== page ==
Buying Hay During A Drought
During a drought there are several brokers a.k.a hay jockeys that go around buying hay from the farmers so be sure to get references from several people as to the quality of the hay and ask lots of questions. If you don't do this, you may get stuck with a bad load of hay that you can't feed to your horses.
You might be saying I would just get my money back from the broker. Let me tell you that is easier said than done. I've heard so many horror stories where people got bad hay and tried their best to get the broker to refund their money with no luck. A lot of these brokers are notorious for putting folks off, hoping to eventually discourage the unsatisfied party enough so that they will eventually quit calling.
Here are a few things to consider when buying hay:
1. Learn something about hay because it is the most important thing in your horse's diet. I see horse owners all the time who buy expensive grain and then buy the cheapest hay they can find. Just remember you get what you pay for. Educate yourself on how it's made so you can have a decent conversation with the farmers who produce the hay. The producers would more than likely enjoy having an intelligent conversation with a horse owner.
2. I don't recommend dealing with the hay brokers unless you absolutely have to. Don't get me wrong as there are some good brokers out there, but there are a lot more that are bad. These brokers are buying other people's hay and reselling it. Often, they never inspect the hay they are buying to resell and to them it's all good. The best bet would be to find local producers so you can see and smell the hay and don't try to get the cheapest price. If you have to buy from another state see if there might be some hay in the state where you have a good friend that can see the hay in person for you.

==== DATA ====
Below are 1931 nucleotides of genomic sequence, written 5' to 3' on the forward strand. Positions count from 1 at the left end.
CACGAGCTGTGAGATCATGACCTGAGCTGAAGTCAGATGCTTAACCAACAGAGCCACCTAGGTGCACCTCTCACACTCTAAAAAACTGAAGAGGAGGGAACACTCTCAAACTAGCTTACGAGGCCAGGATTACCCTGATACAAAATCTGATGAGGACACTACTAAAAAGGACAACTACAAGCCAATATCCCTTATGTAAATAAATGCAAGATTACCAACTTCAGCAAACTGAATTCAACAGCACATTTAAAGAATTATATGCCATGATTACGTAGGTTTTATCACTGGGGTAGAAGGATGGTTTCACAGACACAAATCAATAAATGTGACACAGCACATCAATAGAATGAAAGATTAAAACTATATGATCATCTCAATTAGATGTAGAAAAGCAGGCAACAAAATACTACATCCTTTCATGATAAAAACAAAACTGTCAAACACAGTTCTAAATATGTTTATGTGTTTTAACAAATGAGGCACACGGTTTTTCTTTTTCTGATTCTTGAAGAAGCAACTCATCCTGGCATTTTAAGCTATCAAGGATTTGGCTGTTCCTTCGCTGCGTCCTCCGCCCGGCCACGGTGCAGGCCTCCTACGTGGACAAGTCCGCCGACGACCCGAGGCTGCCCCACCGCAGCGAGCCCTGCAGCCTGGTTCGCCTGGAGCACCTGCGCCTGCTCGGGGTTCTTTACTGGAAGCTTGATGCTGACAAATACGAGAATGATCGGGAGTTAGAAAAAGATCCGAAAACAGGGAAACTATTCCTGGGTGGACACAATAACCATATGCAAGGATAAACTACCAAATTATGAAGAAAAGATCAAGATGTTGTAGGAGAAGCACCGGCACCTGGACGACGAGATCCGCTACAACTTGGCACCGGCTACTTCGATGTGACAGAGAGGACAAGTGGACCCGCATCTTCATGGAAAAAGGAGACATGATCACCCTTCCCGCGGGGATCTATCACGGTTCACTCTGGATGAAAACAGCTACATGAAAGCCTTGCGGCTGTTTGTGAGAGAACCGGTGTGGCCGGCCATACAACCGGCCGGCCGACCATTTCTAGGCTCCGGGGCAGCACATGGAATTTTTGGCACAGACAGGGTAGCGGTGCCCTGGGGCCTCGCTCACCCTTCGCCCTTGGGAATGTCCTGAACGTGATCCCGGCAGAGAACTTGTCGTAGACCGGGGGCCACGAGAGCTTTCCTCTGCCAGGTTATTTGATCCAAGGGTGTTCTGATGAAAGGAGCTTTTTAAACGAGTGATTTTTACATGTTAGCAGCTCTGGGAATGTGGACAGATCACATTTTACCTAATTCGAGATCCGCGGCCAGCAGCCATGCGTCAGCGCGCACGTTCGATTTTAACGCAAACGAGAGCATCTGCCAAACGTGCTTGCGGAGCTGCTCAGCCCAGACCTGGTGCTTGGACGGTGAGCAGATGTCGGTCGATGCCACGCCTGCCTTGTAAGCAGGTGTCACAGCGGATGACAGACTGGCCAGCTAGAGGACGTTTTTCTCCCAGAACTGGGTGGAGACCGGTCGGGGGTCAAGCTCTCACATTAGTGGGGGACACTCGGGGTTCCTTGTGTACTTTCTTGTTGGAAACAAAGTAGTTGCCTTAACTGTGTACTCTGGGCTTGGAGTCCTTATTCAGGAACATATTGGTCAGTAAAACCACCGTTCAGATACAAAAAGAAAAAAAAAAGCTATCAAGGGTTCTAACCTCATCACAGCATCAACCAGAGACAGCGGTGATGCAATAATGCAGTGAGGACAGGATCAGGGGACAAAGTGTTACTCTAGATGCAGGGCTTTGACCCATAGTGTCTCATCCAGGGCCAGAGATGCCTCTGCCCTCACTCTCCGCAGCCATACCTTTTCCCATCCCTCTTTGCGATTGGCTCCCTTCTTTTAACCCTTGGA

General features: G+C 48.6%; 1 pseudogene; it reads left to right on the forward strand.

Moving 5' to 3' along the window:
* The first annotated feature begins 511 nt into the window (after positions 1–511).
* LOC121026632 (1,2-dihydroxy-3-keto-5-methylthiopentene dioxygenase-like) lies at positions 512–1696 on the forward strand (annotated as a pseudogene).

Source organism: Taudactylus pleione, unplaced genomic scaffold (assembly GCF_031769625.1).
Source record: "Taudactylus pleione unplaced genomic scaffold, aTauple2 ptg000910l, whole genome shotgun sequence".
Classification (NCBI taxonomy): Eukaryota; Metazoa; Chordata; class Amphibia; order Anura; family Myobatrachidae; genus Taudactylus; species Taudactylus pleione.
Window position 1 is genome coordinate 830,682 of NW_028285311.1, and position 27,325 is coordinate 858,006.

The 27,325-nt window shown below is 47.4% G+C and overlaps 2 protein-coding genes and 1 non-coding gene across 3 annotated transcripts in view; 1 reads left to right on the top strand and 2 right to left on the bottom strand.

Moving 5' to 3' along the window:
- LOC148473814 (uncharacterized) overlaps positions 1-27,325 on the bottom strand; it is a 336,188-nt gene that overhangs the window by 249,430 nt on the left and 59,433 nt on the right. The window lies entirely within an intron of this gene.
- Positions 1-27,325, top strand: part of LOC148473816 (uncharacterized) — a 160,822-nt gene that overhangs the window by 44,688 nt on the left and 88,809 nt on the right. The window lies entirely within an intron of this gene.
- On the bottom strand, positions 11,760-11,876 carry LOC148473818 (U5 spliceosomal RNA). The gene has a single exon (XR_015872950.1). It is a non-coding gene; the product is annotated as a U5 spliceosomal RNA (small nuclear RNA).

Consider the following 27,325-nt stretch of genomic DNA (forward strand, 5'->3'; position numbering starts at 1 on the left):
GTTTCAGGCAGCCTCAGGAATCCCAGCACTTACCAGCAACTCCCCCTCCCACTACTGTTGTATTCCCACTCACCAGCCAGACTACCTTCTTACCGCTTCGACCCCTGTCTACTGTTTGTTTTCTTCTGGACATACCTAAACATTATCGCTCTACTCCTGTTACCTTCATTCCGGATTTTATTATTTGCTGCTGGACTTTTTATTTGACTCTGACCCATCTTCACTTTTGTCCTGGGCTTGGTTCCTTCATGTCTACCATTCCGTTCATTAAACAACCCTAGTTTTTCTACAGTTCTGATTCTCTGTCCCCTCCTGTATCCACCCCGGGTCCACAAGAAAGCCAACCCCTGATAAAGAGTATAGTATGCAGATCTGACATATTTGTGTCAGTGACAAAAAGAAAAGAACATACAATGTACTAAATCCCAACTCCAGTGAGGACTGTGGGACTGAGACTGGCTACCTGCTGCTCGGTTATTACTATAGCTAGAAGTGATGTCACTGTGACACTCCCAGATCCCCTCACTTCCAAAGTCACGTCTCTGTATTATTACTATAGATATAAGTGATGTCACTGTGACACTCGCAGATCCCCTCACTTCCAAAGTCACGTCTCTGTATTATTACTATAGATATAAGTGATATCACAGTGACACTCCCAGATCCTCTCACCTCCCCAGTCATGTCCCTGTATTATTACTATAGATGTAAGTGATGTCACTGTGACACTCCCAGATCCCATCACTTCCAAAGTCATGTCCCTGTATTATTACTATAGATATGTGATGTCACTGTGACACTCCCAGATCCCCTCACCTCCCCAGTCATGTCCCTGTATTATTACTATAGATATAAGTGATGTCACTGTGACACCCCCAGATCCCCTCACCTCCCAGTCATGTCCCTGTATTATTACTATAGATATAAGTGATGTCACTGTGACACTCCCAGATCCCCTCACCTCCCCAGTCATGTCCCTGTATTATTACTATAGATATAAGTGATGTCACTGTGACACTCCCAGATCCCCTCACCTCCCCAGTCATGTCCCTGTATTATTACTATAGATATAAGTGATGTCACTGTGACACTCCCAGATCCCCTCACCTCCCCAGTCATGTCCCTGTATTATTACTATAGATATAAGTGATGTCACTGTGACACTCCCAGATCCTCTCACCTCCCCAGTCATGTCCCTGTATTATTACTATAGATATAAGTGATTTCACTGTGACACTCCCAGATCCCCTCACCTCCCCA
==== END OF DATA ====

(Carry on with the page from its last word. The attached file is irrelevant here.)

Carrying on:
3. If possible have a covered storage area so you can maintain a five to six month supply (if not more). This will give you the time to develop your network of quality hay producers.
4. Depending on the hay here are some of the questions you might ask: Is there a guarantee against mold? Is it weed and sticker free? Is the hay pure (such as all coastal, alfalfa, etc...)? When was the hay cut? Is this the first cutting? Has it been rained on? Is there a guarantee to return it if the hay is not represented correctly? Last, but not least make sure you get a receipt describing what you purchased with a signature.
With horses it is very important to have a consistent supply of quality hay to avoid colic. Most hay brokers can't give you that, but having a network of good quality hay producers certainly can. Just remember that "horse quality" is a very subjective description that changes from person to person. I've known of people who have fed their horses hay with lots of weeds and other grasses mixed in that I wouldn't feed my own horses. To me, hay like that would be for cows or goats, but to that person it was "horse quality".
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